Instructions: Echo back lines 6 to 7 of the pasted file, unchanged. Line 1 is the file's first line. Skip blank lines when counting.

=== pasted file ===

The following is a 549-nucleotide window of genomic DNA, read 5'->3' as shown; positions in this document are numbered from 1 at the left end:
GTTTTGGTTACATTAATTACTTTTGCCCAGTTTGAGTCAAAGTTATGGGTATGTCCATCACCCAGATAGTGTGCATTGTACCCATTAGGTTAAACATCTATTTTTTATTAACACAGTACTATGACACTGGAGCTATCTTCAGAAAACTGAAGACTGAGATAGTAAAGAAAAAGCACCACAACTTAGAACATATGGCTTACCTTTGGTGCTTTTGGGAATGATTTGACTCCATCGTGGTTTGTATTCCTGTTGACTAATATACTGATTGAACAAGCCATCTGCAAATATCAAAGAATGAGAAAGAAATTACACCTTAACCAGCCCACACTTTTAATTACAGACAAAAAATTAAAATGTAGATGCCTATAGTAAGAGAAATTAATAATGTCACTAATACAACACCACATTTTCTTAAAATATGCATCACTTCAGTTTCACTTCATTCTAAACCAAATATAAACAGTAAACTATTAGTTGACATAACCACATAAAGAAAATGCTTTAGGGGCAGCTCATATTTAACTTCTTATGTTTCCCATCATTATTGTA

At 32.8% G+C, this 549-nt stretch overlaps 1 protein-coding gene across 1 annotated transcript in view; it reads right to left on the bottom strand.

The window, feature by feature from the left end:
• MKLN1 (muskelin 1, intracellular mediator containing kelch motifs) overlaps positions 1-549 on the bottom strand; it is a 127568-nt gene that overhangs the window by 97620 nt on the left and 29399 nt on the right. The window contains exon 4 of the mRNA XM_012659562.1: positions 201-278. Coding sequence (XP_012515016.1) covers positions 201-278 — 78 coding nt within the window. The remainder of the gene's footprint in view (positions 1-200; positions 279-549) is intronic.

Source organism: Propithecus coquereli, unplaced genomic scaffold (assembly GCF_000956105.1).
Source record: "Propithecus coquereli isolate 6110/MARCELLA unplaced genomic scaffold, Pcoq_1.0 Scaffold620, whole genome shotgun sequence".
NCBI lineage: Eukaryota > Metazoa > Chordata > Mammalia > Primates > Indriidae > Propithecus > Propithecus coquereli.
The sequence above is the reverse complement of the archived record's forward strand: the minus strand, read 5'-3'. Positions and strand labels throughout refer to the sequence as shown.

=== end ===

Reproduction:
Source organism: Propithecus coquereli, unplaced genomic scaffold (assembly GCF_000956105.1).
Source record: "Propithecus coquereli isolate 6110/MARCELLA unplaced genomic scaffold, Pcoq_1.0 Scaffold620, whole genome shotgun sequence".